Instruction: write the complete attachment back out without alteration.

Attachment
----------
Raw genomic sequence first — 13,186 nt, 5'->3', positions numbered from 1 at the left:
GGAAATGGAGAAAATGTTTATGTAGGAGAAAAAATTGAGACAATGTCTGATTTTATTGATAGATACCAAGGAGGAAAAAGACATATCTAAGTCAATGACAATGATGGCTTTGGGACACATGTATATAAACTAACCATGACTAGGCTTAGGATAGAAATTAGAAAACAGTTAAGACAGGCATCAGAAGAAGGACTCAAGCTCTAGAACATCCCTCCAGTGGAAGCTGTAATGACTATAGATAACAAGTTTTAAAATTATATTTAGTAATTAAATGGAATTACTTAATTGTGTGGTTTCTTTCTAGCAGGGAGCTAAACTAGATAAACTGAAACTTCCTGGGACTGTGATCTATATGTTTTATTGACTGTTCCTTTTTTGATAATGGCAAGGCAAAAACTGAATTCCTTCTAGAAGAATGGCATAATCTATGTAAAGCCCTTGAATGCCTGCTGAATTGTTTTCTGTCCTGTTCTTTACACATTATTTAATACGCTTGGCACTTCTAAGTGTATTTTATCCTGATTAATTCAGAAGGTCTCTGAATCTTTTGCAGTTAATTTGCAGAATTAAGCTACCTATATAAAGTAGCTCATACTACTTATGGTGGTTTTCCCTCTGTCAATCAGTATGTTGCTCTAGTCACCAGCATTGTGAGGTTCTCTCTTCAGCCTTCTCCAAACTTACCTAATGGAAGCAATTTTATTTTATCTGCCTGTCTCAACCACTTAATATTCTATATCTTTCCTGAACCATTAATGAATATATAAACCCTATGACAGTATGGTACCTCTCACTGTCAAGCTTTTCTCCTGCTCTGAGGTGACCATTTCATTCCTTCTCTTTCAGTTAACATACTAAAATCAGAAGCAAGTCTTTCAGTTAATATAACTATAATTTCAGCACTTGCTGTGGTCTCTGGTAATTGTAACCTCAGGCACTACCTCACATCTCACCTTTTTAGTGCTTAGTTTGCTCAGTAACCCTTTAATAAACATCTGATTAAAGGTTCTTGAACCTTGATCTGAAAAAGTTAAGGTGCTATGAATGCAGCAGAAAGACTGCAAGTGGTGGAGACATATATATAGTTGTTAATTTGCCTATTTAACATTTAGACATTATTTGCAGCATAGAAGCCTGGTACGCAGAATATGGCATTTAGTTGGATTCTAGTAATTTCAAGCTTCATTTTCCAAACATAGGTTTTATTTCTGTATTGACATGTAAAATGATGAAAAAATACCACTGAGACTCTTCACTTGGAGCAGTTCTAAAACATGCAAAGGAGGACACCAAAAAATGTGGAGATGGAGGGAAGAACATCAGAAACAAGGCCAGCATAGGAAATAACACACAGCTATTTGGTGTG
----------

Raw genomic sequence first — 13,186 nt, 5'->3', positions numbered from 1 at the left:
GGAAATGGAGAAAATGTTTATGTAGGAGAAAAAATTGAGACAATGTCTGATTTTATTGATAGATACCAAGGAGGAAAAAGACATATCTAAGTCAATGACAATGATGGCTTTGGGACACATGTATATAAACTAACCATGACTAGGCTTAGGATAGAAATTAGAAAACAGTTAAGACAGGCATCAGAAGAAGGACTCAAGCTCTAGAACATCCCTCCAGTGGAAGCTGTAATGACTATAGATAACAAGTTTTAAAATTATATTTAGTAATTAAATGGAATTACTTAATTGTGTGGTTTCTTTCTAGCAGGGAGCTAAACTAGATAAACTGAAACTTCCTGGGACTGTGATCTATATGTTTTATTGACTGTTCCTTTTTTGATAATGGCAAGGCAAAAACTGAATTCCTTCTAGAAGAATGGCATAATCTATGTAAAGCCCTTGAATGCCTGCTGAATTGTTTTCTGTCCTGTTCTTTACACATTATTTAATACGCTTGGCACTTCTAAGTGTATTTTATCCTGATTAATTCAGAAGGTCTCTGAATCTTTTGCAGTTAATTTGCAGAATTAAGCTACCTATATAAAGTAGCTCATACTACTTATGGTGGTTTTCCCTCTGTCAATCAGTATGTTGCTCTAGTCACCAGCATTGTGAGGTTCTCTCTTCAGCCTTCTCCAAACTTACCTAATGGAAGCAATTTTATTTTATCTGCCTGTCTCAACCACTTAATATTCTATATCTTTCCTGAACCATTAATGAATATATAAACCCTATGACAGTATGGTACCTCTCACTGTCAAGCTTTTCTCCTGCTCTGAGGTGACCATTTCATTCCTTCTCTTTCAGTTAACATACTAAAATCAGAAGCAAGTCTTTCAGTTAATATAACTATAATTTCAGCACTTGCTGTGGTCTCTGGTAATTGTAACCTCAGGCACTACCTCACATCTCACCTTTTTAGTGCTTAGTTTGCTCAGTAACCCTTTAATAAACATCTGATTAAAGGTTCTTGAACCTTGATCTGAAAAAGTTAAGGTGCTATGAATGCAGCAGAAAGACTGCAAGTGGTGGAGACATATATATAGTTGTTAATTTGCCTATTTAACATTTAGACATTATTTGCAGCATAGAAGCCTGGTACGCAGAATATGGCATTTAGTTGGATTCTAGTAATTTCAAGCTTCATTTTCCAAACATAGGTTTTATTTCTGTATTGACATGTAAAATGATGAAAAAATACCACTGAGACTCTTCACTTGGAGCAGTTCTAAAACATGCAAAGGAGGACACCAAAAAATGTGGAGATGGAGGGAAGAACATCAGAAACAAGGCCAGCATAGGAAATAACACACAGCTATTTGGTGTG